The excited squeals of the grandkids. The uproarious laughter over classic family stories. The unending toffee, sweet breads and Christmas cake. The holidays are over. Sigh. As the year-end activities fade, the blaring silence of no family and friends around creates its own unsettling noise for many older adults. After Christmas and New Year’s, the letdown of the holidays hits a low note for many elders, leaving them feeling lonely, depressed and just not up for socializing.
So what can you do to boost your aging loved one’s spirit after the holidays? Here are 5 tips to help an elder beat the post-holiday blues.
- Stay connected. Be intentional about engaging in regular phone calls, personal visits, outings and social networking with your older loved one. Maybe plan a January soup and games night or a time together to look at photos from the holidays. Or get out to see a theatre performance or movie. And simply laugh together.
- Help identify what your elder can control. With an aging body, paying off Christmas bills and worrying about the future, many older adults start 2018 feeling their life is unmanageable. Encourage your elder to choose one lifestyle change to focus upon in the next 30 days. Maybe it’s eating more vegetables or drinking more water. Or, talking with an financial planner or investment representative. Setting small, measureable goals is more effective than feeling down over a lengthy list of unreasonable New Year’s resolutions.
- Recommend a personal health inventory. Did that tooth crack eating holiday peanut brittle? What about the extra weight from the extras consumed over the holidays? January is an ideal time for your elder to make appointments for an annual physical or a visit to the dentist, optometrist or audiologist. With less sunlight in winter, seasonal affective disorder (SAD) and lower vitamin D levels can also play a role in your elder feeling emotionally sluggish.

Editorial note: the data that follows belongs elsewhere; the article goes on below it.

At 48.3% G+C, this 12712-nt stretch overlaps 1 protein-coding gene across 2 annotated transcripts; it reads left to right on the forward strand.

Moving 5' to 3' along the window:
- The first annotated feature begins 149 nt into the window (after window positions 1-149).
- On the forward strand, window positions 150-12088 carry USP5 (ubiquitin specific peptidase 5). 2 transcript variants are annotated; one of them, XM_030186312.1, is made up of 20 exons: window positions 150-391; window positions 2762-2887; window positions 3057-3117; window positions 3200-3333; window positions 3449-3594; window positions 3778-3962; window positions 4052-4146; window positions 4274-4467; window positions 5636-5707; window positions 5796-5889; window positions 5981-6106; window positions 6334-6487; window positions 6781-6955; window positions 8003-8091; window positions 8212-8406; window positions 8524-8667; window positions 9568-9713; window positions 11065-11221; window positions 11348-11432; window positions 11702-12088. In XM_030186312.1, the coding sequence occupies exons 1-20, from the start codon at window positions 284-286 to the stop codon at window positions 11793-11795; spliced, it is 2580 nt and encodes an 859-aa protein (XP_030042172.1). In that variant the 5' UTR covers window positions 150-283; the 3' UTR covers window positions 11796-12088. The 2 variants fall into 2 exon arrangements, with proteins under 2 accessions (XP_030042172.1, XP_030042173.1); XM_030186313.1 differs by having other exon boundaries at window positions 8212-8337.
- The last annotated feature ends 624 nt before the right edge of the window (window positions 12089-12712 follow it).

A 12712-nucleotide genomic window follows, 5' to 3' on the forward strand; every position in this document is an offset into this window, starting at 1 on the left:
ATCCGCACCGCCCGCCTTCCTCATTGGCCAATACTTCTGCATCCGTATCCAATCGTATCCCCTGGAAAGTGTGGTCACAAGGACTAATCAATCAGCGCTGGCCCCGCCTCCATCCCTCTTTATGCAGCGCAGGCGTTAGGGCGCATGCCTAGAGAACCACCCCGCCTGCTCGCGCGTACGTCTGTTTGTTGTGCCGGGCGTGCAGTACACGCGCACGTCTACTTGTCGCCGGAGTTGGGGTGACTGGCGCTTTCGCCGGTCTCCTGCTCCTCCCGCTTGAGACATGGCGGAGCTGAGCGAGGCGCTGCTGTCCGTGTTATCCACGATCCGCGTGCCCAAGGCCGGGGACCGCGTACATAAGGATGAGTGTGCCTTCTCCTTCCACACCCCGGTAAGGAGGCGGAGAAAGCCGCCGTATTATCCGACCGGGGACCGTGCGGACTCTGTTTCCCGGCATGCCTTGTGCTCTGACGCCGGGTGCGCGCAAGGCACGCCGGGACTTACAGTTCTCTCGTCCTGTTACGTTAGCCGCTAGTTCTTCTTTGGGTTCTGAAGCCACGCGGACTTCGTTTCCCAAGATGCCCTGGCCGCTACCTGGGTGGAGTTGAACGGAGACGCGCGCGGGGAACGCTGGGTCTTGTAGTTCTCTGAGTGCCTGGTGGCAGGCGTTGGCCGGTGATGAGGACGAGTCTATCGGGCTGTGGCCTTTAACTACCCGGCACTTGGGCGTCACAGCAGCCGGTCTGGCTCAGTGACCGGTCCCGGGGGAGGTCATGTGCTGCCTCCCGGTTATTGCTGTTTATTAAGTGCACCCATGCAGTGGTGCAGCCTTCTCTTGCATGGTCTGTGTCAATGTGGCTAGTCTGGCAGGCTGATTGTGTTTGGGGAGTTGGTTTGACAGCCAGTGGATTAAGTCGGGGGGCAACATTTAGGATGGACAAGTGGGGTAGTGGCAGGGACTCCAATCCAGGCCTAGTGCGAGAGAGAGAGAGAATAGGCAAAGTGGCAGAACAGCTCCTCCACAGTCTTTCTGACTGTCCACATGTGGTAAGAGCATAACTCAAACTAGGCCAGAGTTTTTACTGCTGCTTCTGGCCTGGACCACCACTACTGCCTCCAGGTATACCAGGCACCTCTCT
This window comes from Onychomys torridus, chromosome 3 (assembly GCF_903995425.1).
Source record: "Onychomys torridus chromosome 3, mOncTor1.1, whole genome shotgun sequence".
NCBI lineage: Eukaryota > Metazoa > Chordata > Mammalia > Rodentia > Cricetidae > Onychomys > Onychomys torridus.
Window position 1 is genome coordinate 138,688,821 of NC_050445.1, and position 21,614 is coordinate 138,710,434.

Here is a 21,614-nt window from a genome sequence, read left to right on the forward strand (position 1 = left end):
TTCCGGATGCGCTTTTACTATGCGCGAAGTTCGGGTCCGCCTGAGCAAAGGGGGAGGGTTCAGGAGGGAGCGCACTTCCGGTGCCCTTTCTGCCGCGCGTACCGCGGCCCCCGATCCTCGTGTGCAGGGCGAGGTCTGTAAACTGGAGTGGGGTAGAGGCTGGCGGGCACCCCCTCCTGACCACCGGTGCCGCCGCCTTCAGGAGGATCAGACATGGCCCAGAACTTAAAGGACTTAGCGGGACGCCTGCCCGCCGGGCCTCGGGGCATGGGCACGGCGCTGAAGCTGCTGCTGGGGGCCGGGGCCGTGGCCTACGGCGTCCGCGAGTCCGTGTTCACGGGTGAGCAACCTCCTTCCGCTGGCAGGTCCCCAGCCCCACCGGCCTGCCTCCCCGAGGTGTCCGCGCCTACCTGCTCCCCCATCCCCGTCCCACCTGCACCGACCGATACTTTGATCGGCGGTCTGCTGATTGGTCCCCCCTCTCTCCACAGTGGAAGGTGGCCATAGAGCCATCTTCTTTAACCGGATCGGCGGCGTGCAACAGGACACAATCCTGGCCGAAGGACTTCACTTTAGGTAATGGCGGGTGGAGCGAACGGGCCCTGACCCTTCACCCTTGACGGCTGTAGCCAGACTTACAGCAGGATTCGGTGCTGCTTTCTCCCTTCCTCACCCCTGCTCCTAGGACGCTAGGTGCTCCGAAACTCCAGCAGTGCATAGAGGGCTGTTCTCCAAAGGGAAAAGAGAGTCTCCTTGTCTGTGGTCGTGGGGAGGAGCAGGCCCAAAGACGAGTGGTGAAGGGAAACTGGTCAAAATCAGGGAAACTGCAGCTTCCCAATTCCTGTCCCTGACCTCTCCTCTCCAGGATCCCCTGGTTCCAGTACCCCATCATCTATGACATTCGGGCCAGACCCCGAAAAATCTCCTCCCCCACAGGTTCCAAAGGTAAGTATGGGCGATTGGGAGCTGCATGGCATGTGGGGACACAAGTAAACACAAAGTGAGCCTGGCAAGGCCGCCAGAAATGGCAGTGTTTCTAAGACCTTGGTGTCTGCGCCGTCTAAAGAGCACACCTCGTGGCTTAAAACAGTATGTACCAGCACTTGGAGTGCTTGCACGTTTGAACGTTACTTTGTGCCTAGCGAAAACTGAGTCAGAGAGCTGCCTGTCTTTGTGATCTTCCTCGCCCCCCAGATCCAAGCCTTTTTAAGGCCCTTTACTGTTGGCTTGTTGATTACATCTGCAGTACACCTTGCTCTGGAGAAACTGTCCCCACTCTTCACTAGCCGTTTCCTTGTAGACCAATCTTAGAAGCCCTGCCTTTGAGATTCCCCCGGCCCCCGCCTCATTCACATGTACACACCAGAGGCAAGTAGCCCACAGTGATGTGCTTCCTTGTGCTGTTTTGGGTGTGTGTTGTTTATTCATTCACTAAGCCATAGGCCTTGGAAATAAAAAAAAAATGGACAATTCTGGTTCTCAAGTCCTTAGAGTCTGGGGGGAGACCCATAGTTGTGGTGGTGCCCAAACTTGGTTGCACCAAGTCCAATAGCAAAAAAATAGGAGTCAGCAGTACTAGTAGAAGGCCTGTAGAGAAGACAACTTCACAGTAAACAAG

- Join a class or community project together. Maybe yoga would stretch you all in a positive way? Or how about volunteering at the local animal shelter or the reading-to-kids program at the library? Interacting with others is beneficial in producing natural mood lifters in the body including serotonin, endorphins and dopamine. Finding a cause isn’t just for the younger generations. Serving others and contributing to society is a way for older adults to give back and keep moving forward.
- Plan a trip or fun adventure. Getting out of the house and sometimes out of town entirely can energize your elder with a fresh perspective. Invite your aging loved one to give their social calendar a facelift. Maybe your elder has a list of travel destinations to visit or hobbies to enjoy. Or, perhaps checking out a new eatery in town or an art gallery or museum in the area will make your elder’s top list. Even helping your elder research and make affordable travel arrangements can bring a lift to the days and weeks ahead.
So long holiday toffee and fudge. Hello time to paint the post-holiday blues into a corner and choose from a whole palette of promising opportunities for 2018.
What suggestions can you share for helping an elder beat the post-holiday letdown?